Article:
Why Picture Books Are Important by Lupe Ruiz-Flores

by Dianne on November 22, 2014

Lupe Ruiz-Flores cover

Why Picture Books Are Important By Lupe Ruiz-Flores
Have you ever seen a child clutch a picture book to her/his chest like it’s a treasure? I have! Some of them beam, as they smell the freshness of a new book, perhaps the only book they’ve ever owned. I’ve participated in Reading Rock Stars at selected schools where after readings, my books are given free to the students. To see the eager, smiling faces of the students as I announce at the end of each reading that they will each be getting my book is indeed touching.

Picture books are all about storytelling with pictures, and who doesn’t like a good story, especially with visual images that make the story come alive. Picture books are important because they capture a young reader’s imagination and creativity. An engaging story in a picture book can make an emotional connection with a reader and this link to books might just make the reader a life-long lover of books.

With picture books, a young reader can discover how visual images and words interact to make a story and this might possibly lead to discussion. Provide a child the opportunity to read a picture book for the sheer pleasure of it. It’s a great way to get them starting in reading.

Lupe Ruiz-Flores

Lupe Ruiz-Flores

About Lupe Ruiz-Flores
Lupe Ruiz-Flores has always been a writer at heart. Born and raised in Southwest Texas, she’s also lived in Thailand and Japan. Her brothers and sisters in her large close-knit family are her best friends. She gets her love for storytelling from her grandmother and father. She’s had six bilingual picture books published. Four have been on the Tejas Star Book Award Reading List. Two have been on the Mamiverse blog list, “Latino Childrens’ Books You Should Know.” She’s been a featured author at the Texas Book Festival twice and has participated in Reading Rock Stars. Her website is www.luperuiz-flores.com.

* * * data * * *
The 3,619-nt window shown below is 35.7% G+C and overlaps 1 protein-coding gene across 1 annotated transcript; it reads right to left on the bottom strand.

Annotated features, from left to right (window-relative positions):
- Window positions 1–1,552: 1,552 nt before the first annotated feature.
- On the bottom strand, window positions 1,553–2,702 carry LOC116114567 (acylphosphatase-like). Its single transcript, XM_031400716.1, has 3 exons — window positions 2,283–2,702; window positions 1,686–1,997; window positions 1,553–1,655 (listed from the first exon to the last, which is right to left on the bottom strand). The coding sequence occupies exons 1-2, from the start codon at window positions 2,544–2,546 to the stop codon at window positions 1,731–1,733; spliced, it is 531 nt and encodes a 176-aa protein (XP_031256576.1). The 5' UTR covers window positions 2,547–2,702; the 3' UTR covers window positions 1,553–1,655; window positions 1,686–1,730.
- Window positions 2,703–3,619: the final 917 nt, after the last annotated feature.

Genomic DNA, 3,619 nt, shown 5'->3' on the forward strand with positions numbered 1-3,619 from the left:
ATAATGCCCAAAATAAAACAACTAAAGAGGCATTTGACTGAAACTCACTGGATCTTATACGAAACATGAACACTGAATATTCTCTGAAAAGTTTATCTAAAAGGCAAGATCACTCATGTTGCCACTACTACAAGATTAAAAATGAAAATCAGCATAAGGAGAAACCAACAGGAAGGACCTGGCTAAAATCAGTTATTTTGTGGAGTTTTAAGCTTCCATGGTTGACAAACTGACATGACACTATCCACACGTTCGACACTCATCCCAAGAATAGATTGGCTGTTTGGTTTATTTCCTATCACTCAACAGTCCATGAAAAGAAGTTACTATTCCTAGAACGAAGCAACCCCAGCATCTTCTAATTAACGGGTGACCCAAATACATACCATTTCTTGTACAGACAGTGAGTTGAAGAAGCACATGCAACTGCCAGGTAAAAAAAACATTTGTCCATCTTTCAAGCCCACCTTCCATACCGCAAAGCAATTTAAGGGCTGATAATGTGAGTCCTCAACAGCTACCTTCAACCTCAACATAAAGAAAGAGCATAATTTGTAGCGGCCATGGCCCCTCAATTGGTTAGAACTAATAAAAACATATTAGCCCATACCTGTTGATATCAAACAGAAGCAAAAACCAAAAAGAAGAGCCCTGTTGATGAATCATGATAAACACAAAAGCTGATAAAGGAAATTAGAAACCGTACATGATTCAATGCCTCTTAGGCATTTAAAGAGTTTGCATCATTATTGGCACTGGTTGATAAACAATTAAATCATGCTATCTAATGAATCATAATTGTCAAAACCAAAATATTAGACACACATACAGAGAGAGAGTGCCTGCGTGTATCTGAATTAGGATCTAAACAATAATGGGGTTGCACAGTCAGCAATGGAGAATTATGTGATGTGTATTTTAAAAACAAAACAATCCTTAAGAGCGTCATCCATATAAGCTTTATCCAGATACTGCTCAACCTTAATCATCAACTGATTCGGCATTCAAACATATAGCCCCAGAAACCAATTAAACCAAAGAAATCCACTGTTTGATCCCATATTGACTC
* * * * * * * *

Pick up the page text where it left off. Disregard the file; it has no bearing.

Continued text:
Picture Book Month Daily Theme: Dance

Curriculum Connections

Books are treasure, so host a Book Treasure Hunt!

Any picture book that the children are not familiar with works best. For this example, we will use Lupita’s First Dance/El Primer Baile de Lupita by Lupe Ruiz-Flores.

Type out the text to Lupita’s First Dance/El Primer Baile de Lupita and cut the text so that it is on several slips of paper. Next, make some photocopies of a few illustrations from Lupita’s First Dance/El Primer Baile de Lupita on separate pieces of paper.

Hide the slips of paper containing the text and the illustrations around the room to be found during the Book Treasure Hunt.

Once all of the pieces are found, children should work to piece the story together. Through careful reading of the text and close viewing of the illustrations, see if they can find the correct story sequence. Then read Lupita’s First Dance/El Primer Baile de Lupita aloud to see if they were right.

Correlates to the Common Core Reading Literature standards: RL.K.1,3,7; RL.1,3,7; RL.2.1,3,7; RL.3.1,3,7; RL.4.1,7

{ 2 comments… read them below or add one }

:Donna November 23, 2014 at 10:31 pm

Oh, Lupe, I LOVE the image of a child clutching a picture book like it’s a treasure 🙂 How wonderful that they realize it actually IS a treasure!

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Joanne Roberts November 24, 2014 at 4:22 pm

This looks like such a beautiful book! Thank-you for sharing your experiences with students.

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